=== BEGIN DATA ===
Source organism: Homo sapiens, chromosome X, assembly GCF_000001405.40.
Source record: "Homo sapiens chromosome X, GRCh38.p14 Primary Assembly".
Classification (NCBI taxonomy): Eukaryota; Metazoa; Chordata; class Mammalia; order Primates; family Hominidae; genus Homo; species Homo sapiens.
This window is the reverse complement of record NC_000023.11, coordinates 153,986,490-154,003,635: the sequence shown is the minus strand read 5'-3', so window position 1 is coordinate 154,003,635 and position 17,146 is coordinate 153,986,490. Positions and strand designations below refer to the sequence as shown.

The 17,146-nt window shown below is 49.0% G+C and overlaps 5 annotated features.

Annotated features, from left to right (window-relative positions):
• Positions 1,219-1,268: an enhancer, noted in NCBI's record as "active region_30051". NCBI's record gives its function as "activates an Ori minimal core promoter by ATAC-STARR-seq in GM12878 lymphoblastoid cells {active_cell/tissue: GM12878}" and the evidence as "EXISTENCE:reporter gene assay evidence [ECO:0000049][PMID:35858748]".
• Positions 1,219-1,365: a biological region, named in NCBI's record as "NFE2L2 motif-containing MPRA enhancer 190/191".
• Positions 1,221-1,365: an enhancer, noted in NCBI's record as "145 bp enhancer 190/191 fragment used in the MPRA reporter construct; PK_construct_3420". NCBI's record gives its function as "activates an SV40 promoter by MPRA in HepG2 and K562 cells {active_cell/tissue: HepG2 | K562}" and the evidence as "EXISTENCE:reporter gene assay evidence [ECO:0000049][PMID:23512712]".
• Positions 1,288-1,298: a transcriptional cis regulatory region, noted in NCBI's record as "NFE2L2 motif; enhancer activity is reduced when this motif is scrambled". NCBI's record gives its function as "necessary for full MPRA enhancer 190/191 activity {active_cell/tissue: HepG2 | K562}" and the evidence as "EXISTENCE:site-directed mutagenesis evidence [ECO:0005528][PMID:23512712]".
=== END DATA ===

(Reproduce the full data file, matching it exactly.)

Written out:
Source organism: Homo sapiens, chromosome X, assembly GCF_000001405.40.
Source record: "Homo sapiens chromosome X, GRCh38.p14 Primary Assembly".
Classification (NCBI taxonomy): Eukaryota; Metazoa; Chordata; class Mammalia; order Primates; family Hominidae; genus Homo; species Homo sapiens.
This window is the reverse complement of record NC_000023.11, coordinates 153,986,490-154,003,635: the sequence shown is the minus strand read 5'-3', so window position 1 is coordinate 154,003,635 and position 17,146 is coordinate 153,986,490. Positions and strand designations below refer to the sequence as shown.

The 17,146-nt window shown below is 49.0% G+C and overlaps 5 annotated features.

Annotated features, from left to right (window-relative positions):
• Positions 1,219-1,268: an enhancer, noted in NCBI's record as "active region_30051". NCBI's record gives its function as "activates an Ori minimal core promoter by ATAC-STARR-seq in GM12878 lymphoblastoid cells {active_cell/tissue: GM12878}" and the evidence as "EXISTENCE:reporter gene assay evidence [ECO:0000049][PMID:35858748]".
• Positions 1,219-1,365: a biological region, named in NCBI's record as "NFE2L2 motif-containing MPRA enhancer 190/191".
• Positions 1,221-1,365: an enhancer, noted in NCBI's record as "145 bp enhancer 190/191 fragment used in the MPRA reporter construct; PK_construct_3420". NCBI's record gives its function as "activates an SV40 promoter by MPRA in HepG2 and K562 cells {active_cell/tissue: HepG2 | K562}" and the evidence as "EXISTENCE:reporter gene assay evidence [ECO:0000049][PMID:23512712]".
• Positions 1,288-1,298: a transcriptional cis regulatory region, noted in NCBI's record as "NFE2L2 motif; enhancer activity is reduced when this motif is scrambled". NCBI's record gives its function as "necessary for full MPRA enhancer 190/191 activity {active_cell/tissue: HepG2 | K562}" and the evidence as "EXISTENCE:site-directed mutagenesis evidence [ECO:0005528][PMID:23512712]".